This post is also available in: Hindi
Light, fluffy and tasty, sabudana vada is a popular dish from west and south India that is had as breakfast or evening snack. The dish is more popular as a snack during religious fasts for people who give up grains and salt.
Sabudana or Tapioca Sago is a processed agricultural product made from “Tapioca root” also known as Cassava. It closely resembles Sago Palm. Each ball is about 2mm in diameter, white and opaque. But the moment you soak it in water, the balls absorb and swell to almost double their size.
These days there are two types of Sabudana available in the market – the small and the big size. While the big size is what Sabudana always was, the smaller one is just about 1 mm in diameter. Both taste exactly the same but there is a difference how you use them.
With big sabudana: Soak the sabudana overnight with just half cm water over the Sabudana level. Before you do this, wash the sabudana thoroughly.
With small sabudana: This is more of the ‘instant’ sabudana and does not need a long duration of soaking. In fact if you soak it right after you wake up, you can make your dish after a couple of hours. Also, you don’t need to completly soak it in water. You can wash it thoroughly, strain it and set aside.
In both cases, be sure to leave the soaked sabudana in a cool place. During summers, it is best to soak it early in the morning.
Another hack with Sabudana that I learned over time was how to make instant sabudana khichdi. If you don’t have sabudana soaked overnight but have an urge for khichdi what can you do? Well, there’s a way out. Wash the sabudana thoroughly. After this, soak it in slightly warm-to-hot water for an hour. You’ll get the same effect.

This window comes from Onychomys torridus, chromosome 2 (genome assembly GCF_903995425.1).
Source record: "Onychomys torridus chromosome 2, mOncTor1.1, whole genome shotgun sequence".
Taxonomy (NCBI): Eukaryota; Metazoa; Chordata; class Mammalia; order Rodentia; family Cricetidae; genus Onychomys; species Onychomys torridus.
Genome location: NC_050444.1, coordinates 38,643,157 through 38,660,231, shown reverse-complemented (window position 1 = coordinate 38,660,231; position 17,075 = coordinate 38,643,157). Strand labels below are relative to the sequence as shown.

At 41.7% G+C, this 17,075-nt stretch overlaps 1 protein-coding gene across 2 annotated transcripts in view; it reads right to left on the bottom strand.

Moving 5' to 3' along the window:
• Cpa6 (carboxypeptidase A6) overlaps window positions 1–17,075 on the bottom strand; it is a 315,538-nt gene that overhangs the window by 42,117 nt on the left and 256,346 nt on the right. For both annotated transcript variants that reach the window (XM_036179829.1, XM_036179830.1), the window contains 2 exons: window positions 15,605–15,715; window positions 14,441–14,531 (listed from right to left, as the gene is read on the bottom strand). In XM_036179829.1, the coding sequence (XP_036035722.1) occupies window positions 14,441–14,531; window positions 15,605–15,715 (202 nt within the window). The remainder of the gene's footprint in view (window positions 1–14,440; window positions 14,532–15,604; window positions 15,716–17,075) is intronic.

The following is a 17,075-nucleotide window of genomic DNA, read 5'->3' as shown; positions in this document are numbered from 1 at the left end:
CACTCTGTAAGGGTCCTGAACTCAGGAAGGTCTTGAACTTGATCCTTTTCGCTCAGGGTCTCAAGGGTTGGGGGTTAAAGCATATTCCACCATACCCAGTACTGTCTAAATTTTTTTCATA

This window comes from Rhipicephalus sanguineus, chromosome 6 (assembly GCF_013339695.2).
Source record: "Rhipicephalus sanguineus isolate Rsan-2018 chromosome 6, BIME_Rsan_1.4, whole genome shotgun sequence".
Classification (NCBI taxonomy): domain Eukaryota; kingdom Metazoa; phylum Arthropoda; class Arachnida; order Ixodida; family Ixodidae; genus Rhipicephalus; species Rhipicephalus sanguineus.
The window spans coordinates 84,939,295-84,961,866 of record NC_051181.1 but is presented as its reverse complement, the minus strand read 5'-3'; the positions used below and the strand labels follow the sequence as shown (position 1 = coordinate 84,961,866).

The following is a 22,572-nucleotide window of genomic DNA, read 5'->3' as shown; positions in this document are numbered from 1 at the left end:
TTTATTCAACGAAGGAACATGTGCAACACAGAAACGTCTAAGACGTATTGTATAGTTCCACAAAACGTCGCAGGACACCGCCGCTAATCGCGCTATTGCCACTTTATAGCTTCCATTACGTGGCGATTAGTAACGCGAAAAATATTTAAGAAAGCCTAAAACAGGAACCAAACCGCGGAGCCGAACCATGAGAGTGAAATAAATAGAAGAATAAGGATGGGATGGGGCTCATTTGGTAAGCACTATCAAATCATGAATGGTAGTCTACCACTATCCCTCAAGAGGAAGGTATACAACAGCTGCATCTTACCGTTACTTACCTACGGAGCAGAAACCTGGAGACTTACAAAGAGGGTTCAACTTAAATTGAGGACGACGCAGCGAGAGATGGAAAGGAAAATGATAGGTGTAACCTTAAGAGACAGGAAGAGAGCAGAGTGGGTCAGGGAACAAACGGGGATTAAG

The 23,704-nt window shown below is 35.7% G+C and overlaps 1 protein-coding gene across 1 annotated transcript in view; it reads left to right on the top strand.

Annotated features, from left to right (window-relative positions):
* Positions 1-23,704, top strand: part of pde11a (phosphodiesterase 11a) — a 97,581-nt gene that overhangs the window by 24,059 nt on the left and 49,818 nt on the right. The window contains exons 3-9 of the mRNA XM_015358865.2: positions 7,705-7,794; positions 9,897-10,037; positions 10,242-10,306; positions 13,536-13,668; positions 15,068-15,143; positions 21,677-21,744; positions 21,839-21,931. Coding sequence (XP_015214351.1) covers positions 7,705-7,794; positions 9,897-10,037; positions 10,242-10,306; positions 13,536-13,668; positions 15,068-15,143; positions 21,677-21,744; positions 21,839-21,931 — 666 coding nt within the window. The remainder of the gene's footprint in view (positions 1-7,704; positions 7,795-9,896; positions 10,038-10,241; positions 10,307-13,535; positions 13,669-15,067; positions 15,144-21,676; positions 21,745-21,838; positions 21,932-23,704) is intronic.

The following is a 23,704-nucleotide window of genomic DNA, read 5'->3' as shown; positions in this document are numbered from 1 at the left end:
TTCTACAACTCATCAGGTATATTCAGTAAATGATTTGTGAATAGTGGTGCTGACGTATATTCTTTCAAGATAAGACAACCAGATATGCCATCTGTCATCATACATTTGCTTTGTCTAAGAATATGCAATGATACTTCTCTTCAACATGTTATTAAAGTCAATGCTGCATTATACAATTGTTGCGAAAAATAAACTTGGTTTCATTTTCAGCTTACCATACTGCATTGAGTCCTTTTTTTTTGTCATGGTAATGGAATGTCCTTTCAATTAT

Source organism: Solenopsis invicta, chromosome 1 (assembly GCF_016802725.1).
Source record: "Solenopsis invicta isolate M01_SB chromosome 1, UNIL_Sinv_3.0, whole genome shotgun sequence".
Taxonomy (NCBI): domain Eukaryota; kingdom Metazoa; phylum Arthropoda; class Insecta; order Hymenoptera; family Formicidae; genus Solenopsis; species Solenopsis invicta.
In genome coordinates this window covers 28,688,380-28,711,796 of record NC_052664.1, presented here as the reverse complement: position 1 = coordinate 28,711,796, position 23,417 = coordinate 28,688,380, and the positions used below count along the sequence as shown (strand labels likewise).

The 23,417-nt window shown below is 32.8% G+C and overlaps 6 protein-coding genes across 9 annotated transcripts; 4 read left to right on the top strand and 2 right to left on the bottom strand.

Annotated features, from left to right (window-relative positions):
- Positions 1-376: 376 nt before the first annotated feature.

As versatile as it is, sabudana is used to make a number of dishes like khichdi, vada and kheer, all of which are consumed during ‘vrat’ or ‘upwaas’.
Variation: Vrat food requires that you add no salt to it. To keep things favourable to the palette, you can add a mashed banana to the final vada mix just before you deep fry it. To replace the salt, you can also use a spoon of sugar which gives a wonderful taste. Also try your hand at sabudana laddoos or sabudana pakoras which are perfect for a rainy day.
- 2 cups Sabudana
- 2 Potatoes Boiled
- Salt to taste
- 1/2 tsp Red Chilli Powder
- 1 Green Chilli Chopped
- 1 tbsp Khus Khus
- 1/2 tsp Ginger Garlic Paste
- 1 tsp Green Coriander Leaves Chopped
Wash and soak the Sabudana overnight.
Keep the water level 2 cm above the Sabudana.
Next morning, they will be soft.
Keep in a strainer so that they dry a little bit.
Mash the boiled potatoes.
In a big plate, take the Potatoes, Sabudana, Salt, Red chilli powder, green chilli, ginger garlic paste, khus khus, coriander leaves.
Mix it well.
Make small balls and flatten in oval or round shape.
Heat oil for deep frying.
Fry each wada until it turns golden brown.
Alternately, they can also be shallow fried on a non-stick pan.
Serve hot with mint chutney.
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